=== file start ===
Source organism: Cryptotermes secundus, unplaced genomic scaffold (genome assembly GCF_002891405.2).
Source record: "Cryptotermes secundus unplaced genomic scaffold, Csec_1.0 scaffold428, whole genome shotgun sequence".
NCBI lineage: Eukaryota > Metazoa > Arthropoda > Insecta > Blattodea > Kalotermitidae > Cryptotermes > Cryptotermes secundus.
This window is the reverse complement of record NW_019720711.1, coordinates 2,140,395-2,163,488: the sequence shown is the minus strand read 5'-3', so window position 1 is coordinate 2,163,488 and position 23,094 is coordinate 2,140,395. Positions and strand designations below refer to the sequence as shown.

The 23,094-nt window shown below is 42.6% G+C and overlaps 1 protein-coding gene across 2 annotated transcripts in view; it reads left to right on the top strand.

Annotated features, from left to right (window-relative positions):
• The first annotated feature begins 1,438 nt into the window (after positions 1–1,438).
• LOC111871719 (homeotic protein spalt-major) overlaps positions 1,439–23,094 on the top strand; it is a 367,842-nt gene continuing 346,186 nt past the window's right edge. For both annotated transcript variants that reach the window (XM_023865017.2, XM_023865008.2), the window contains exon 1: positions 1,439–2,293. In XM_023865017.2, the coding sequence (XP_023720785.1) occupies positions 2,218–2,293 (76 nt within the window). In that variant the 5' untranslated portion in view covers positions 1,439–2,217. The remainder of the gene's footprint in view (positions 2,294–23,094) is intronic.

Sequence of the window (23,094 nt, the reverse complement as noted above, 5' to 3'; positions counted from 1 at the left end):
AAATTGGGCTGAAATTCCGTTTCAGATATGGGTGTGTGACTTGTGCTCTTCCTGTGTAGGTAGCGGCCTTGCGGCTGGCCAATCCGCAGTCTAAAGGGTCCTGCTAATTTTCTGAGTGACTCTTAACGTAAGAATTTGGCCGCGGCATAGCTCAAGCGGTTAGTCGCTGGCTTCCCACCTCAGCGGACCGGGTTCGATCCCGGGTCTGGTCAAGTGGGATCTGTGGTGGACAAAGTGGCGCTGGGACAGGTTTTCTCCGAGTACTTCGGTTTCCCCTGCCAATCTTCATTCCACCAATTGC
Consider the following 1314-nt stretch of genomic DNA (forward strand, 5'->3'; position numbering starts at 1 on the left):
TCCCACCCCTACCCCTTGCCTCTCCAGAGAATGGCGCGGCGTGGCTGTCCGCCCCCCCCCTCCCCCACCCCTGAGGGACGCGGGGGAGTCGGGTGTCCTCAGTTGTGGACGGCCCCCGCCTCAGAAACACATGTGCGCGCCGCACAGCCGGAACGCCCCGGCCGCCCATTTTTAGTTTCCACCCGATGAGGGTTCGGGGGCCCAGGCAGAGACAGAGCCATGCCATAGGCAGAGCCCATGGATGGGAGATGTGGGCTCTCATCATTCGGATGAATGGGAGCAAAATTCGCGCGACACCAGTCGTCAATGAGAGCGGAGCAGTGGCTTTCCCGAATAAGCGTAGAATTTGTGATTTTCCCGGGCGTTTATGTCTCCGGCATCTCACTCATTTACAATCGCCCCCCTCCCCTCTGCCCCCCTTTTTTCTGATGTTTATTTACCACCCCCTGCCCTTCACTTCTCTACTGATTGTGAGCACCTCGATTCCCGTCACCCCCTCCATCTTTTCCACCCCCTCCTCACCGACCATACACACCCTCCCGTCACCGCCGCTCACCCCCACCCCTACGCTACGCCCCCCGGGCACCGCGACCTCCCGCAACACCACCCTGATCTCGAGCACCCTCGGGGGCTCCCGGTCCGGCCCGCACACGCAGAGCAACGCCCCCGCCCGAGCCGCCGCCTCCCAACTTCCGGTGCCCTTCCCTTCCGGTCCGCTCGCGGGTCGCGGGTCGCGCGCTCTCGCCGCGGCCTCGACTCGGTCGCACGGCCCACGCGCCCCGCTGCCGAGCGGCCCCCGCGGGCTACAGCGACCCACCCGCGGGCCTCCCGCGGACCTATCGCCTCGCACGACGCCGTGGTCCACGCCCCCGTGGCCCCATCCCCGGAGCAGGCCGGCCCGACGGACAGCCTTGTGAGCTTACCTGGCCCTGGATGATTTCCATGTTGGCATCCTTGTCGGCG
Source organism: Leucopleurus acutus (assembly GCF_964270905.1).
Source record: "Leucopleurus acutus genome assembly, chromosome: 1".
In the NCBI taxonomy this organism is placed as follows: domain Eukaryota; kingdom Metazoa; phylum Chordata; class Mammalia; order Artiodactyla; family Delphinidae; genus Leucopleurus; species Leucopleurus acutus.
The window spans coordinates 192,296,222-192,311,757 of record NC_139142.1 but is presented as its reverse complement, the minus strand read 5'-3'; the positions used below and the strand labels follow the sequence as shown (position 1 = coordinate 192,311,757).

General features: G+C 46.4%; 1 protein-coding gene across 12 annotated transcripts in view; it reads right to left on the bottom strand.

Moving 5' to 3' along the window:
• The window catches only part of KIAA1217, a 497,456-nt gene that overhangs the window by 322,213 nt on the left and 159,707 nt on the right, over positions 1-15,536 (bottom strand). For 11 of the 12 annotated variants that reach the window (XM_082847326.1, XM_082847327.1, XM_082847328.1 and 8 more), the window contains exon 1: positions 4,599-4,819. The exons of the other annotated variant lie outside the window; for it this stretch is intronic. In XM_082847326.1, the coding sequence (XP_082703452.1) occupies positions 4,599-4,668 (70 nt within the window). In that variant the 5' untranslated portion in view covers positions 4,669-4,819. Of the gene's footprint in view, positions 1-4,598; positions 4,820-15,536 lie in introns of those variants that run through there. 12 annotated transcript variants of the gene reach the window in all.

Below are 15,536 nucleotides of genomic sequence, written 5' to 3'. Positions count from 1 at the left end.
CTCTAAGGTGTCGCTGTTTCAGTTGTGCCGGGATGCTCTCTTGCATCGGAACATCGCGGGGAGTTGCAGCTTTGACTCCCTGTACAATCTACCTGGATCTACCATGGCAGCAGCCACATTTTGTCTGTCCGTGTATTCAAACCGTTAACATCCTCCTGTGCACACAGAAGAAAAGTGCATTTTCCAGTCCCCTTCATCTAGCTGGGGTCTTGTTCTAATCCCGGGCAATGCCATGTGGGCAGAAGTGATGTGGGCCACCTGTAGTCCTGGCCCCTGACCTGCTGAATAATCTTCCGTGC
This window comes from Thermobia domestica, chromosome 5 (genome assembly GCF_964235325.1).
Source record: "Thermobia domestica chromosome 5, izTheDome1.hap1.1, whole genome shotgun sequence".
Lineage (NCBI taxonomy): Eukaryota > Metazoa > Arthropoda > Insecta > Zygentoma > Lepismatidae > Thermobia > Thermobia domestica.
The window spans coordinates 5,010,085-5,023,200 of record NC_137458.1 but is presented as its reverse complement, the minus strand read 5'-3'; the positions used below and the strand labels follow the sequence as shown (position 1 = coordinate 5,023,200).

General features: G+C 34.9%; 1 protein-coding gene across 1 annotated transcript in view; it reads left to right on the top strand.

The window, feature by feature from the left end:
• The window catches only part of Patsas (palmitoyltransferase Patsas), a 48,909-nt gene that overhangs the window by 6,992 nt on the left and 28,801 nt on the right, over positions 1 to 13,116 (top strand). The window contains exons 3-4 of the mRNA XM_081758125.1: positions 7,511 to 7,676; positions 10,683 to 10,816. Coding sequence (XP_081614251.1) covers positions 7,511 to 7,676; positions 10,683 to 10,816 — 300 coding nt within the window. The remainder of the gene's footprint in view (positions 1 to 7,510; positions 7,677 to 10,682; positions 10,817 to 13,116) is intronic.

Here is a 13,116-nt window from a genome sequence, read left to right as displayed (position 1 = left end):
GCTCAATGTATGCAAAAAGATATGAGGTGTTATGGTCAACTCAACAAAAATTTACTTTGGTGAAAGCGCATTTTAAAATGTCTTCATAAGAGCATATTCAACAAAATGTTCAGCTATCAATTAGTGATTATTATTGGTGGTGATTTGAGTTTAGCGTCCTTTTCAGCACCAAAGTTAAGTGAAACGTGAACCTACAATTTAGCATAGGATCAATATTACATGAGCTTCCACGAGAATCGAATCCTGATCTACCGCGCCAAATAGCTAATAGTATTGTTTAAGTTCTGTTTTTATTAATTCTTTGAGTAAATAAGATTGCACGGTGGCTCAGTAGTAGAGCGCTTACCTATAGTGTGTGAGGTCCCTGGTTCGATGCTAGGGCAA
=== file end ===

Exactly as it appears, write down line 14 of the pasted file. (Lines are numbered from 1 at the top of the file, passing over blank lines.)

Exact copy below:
Source record: "Leucopleurus acutus genome assembly, chromosome: 1".